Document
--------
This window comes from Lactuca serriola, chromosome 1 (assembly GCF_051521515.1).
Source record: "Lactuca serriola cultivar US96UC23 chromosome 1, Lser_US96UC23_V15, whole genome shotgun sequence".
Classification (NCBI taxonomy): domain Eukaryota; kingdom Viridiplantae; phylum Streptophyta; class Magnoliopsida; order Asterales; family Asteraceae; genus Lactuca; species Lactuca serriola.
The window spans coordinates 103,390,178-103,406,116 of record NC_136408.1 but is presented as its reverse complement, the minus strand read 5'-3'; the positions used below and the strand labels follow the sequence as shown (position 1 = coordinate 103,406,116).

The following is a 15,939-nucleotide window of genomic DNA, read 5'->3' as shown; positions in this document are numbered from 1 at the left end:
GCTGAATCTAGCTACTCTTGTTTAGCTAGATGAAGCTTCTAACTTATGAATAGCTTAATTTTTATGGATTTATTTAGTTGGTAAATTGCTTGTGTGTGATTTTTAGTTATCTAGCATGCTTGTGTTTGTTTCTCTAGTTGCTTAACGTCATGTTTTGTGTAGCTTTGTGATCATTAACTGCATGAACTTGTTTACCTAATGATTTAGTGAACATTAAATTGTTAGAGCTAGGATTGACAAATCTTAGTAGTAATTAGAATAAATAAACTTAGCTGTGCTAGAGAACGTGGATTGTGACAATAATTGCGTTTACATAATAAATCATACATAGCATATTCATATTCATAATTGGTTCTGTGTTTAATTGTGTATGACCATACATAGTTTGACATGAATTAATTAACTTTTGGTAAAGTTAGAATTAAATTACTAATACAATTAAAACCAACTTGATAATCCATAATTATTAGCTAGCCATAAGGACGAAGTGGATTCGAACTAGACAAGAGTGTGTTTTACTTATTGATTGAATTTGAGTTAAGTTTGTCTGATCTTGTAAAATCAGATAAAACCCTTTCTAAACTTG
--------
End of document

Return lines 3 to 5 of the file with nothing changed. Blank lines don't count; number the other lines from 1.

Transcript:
Classification (NCBI taxonomy): domain Eukaryota; kingdom Viridiplantae; phylum Streptophyta; class Magnoliopsida; order Asterales; family Asteraceae; genus Lactuca; species Lactuca serriola.
The window spans coordinates 103,390,178-103,406,116 of record NC_136408.1 but is presented as its reverse complement, the minus strand read 5'-3'; the positions used below and the strand labels follow the sequence as shown (position 1 = coordinate 103,406,116).

The following is a 15,939-nucleotide window of genomic DNA, read 5'->3' as shown; positions in this document are numbered from 1 at the left end: